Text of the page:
Bare-faced Bulbul Pycnonotus hualon NOT YET EVALUATED
Based on distinctive morphological (plumage and skin) and vocal characters we describe a new species of bulbul from the limestone karst of central Lao PDR and place it in the genus Pycnonotus. The species is so far known from one locality in Savannakhet province and two probable earlier records from the Bolikhamxai–Khammouan provinces border area. Initial observations suggest it may represent an extreme example of habitat specificity within the Pycnonotidae and have a distribution limited to the central Indochina limestone belt of central Lao PDR and, perhaps, western central Vietnam. Further work is required to understand more clearly the distribution, ecology and behaviour of this species. However, its apparent preference for sparsely vegetated, deciduous habitats on rugged and uncultivable karst terrain may partly explain why this conspicuous species escaped detection for so long. Based on inferred distribution and apparent habitat preferences, a large proportion of the global population may occur within the Phou Hinpoun (Khammouan Limestone) and
perhaps Hin Namno National Protected Areas. The relative impenetrability of the large, cohesive areas of karst present therein should further protect against the majority of processes that currently threaten Indochinese karst birds and their habitats. Populations on isolated outcrops are expected to be more at risk.
An odd songbird with a bald head living in a rugged region in Laos has been discovered by scientists from the Wildlife Conservation Society (WCS) and the University of Melbourne, as part of a project funded and managed by the mining company MMG (Minerals and Metals Group).
The species has been named Bare-faced Bulbul Pycnonotus hualon because of the lack of feathers on its face and part of its head, it is the only example of a bald songbird in mainland Asia. It is the first new species of bulbul – a family of about 130 species – described in Asia in over 100 years. A description of the new species has been published in the July issue of Forktail, the journal of the Oriental Bird Club.
The thrush-sized bird is greenish-olive with a light-colored breast, a distinctive featherless, pink face with bluish skin around the eye extending to the bill and a narrow line of hair-like feathers down the centre of the crown.
The bird seems to be primarily tree-dwelling and was found in an area of sparse forest on rugged limestone karsts – a little-visited habitat known for unusual wildlife discoveries.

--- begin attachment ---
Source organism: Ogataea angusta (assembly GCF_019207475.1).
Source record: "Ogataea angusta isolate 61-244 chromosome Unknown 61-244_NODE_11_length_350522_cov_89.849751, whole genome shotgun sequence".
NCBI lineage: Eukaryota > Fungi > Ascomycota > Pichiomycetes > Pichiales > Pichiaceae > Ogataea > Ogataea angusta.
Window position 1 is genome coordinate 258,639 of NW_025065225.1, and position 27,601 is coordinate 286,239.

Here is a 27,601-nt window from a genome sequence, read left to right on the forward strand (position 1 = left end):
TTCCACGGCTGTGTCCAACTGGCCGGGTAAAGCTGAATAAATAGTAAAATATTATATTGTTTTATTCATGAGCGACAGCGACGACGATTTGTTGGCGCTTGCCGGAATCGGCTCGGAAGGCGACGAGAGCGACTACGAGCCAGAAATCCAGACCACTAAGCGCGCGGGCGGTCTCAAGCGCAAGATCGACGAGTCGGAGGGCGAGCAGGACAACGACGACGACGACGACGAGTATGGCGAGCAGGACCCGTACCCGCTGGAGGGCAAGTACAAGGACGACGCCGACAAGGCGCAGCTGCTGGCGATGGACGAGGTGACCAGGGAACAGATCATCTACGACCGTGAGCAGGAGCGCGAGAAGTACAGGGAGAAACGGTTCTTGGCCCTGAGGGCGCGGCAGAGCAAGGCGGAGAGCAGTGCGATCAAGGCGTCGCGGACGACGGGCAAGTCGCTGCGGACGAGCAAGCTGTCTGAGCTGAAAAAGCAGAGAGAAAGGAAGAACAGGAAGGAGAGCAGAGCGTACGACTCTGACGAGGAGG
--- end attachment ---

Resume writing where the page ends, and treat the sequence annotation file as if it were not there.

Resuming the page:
First seen by scientists over 15 years ago, the Bare-Faced Bulbul has evaded discovery due to its remote location and seemingly outrageous appearance. It is only known to live in the sparse, deciduous forest on limestone karsts in central Laos, where it was originally discovered. In 1995, R.J. Timmins saw the bare-headed birds pass overhead, but after relating the sight to the rest of the group, he “subsequently weathered a fair amount of good-natured ribbing on relating the sighting to sceptical colleagues”. Scientists continued to think little of this unusual bulbul species until 2008, when Timmins sighted the species again, and described it in full. It is possible that other populations of the species may be living in karst areas of Thailand and Vietnam, however the unique habitat of that specific Lao region makes separate populations unlikely. In addition, the bird’s distinctive appearance suggests that, if other populations do exist, we would have found them by now! If the Bare-Faced Bulbul is indeed only found in central Laos, it would be the country’s only endemic bird species discovered. The species is distinguished from other bulbuls by its appearance and vocalizations. Unlike other species, Bare-Faced Bulbul lacks feathering on the face and the side of the head, and has extensive pale blue skin on the rear of the head and around the eyes. Its most common vocalizations consist of “a short series of whistled, dry bubbling notes”. Its tendency toward karsts makes this species safe from habitat-loss in the short-term, as limestone formations with suitable habitat are protected under Lao national law. Thus, chances are high that
the majority of Bare-Faced Bulbuls are currently residing within protected areas. However, such limestone habitats are threatened in the long-term by factors such as quarrying and habitat conversion. There is currently insufficient data for this species to be included on the IUCN Red List. The bird is the first bulbul discovered in Asia in a century, and is Asia’s only known species of bald songbird. Print